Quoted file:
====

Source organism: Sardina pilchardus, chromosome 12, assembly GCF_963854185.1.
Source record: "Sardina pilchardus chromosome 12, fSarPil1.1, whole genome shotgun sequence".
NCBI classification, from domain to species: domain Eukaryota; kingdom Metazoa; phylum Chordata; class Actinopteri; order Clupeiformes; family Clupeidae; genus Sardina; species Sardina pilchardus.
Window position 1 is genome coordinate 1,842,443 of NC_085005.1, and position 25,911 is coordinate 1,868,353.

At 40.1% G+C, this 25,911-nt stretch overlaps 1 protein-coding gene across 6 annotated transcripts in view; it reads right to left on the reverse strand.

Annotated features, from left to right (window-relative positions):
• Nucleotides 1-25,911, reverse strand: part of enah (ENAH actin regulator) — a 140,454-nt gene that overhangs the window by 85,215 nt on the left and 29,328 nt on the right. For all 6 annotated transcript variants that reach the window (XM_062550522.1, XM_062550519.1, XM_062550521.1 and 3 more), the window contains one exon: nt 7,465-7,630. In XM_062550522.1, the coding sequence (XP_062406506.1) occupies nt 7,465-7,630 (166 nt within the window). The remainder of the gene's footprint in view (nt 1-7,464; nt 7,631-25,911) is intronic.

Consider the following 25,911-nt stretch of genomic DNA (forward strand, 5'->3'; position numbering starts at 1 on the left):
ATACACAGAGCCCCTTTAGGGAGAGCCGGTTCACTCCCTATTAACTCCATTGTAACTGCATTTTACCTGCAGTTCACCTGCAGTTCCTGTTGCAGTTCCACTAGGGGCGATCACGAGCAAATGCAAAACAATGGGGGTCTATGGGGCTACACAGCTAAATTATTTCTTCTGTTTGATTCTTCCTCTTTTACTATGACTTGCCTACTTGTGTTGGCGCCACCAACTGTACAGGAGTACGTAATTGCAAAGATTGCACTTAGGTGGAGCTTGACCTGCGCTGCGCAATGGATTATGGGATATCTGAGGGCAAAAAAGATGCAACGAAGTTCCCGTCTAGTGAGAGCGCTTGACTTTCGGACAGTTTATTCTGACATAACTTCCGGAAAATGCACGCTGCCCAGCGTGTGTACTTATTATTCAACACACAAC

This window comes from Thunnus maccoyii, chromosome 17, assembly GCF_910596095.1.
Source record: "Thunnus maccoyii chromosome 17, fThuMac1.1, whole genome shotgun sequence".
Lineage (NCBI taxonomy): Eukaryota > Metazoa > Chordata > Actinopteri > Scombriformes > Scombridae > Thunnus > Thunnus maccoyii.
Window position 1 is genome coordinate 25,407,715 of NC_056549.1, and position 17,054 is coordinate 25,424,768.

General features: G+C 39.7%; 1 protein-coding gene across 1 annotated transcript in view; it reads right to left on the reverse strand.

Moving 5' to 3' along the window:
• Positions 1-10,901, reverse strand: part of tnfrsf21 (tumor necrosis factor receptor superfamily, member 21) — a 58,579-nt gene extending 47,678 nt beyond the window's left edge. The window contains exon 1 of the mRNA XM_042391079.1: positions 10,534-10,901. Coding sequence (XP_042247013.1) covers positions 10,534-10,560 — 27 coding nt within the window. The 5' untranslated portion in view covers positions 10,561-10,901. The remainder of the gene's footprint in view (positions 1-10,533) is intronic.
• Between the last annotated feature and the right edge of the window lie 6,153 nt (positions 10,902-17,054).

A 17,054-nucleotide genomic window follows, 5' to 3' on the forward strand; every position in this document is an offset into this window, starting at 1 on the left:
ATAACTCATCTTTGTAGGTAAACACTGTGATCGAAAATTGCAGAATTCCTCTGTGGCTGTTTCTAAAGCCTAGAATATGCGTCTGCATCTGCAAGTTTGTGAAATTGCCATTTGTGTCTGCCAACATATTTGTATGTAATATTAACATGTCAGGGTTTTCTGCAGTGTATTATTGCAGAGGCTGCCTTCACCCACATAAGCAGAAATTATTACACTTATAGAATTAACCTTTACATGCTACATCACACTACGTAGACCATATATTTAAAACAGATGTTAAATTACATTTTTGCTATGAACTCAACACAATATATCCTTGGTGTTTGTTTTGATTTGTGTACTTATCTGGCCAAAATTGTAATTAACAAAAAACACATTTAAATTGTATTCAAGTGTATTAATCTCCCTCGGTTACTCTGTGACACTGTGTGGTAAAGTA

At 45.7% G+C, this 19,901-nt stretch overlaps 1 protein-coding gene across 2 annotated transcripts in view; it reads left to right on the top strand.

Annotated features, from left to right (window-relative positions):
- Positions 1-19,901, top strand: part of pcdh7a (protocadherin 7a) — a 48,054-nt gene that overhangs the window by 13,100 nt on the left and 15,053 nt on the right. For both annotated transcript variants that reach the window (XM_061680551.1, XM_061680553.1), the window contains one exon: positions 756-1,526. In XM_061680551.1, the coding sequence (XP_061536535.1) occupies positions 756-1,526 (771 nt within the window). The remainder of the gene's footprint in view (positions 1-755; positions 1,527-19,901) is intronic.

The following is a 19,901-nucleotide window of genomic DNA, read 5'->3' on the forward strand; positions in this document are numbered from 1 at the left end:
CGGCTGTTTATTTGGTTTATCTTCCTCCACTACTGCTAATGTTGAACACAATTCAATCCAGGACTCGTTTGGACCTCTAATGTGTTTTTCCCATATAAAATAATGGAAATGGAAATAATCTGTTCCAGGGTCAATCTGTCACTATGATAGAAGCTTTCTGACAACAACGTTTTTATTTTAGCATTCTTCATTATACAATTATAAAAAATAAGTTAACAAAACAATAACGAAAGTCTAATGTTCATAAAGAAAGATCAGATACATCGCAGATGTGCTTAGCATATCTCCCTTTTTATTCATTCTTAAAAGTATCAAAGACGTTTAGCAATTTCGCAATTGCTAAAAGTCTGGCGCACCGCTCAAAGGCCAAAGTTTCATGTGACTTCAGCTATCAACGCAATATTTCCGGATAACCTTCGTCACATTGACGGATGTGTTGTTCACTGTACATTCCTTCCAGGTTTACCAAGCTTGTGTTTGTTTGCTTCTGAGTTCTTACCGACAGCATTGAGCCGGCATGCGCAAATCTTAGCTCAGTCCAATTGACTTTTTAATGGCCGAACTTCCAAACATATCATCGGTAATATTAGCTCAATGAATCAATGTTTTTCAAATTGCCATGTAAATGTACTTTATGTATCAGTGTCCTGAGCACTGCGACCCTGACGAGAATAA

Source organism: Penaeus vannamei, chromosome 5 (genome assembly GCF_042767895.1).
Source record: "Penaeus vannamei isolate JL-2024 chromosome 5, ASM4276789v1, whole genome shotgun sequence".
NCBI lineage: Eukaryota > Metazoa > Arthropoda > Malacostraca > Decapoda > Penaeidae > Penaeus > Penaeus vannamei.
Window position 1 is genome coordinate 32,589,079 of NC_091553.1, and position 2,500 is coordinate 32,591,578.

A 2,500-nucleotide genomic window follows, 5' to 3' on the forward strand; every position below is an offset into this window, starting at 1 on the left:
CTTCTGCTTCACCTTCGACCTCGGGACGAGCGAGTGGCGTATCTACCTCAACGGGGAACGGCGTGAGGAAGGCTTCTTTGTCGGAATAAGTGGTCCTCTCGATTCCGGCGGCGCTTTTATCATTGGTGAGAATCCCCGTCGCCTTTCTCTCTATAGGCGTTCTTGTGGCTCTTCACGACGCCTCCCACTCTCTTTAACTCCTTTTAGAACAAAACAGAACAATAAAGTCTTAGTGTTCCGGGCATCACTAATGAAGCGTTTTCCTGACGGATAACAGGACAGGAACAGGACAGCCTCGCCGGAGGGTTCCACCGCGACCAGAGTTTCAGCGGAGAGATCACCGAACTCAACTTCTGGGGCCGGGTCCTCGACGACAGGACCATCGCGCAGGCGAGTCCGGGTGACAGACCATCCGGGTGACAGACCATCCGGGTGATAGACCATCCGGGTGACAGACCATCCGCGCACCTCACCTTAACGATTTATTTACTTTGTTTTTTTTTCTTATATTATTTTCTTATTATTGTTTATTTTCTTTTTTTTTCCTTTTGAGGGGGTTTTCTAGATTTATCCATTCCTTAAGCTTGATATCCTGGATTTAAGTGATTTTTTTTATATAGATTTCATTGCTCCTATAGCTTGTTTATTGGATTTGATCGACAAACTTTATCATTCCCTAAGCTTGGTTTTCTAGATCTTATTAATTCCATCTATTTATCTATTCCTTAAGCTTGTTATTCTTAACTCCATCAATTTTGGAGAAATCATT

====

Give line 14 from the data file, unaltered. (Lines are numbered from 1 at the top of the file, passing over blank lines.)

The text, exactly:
General features: G+C 39.7%; 1 protein-coding gene across 1 annotated transcript in view; it reads right to left on the reverse strand.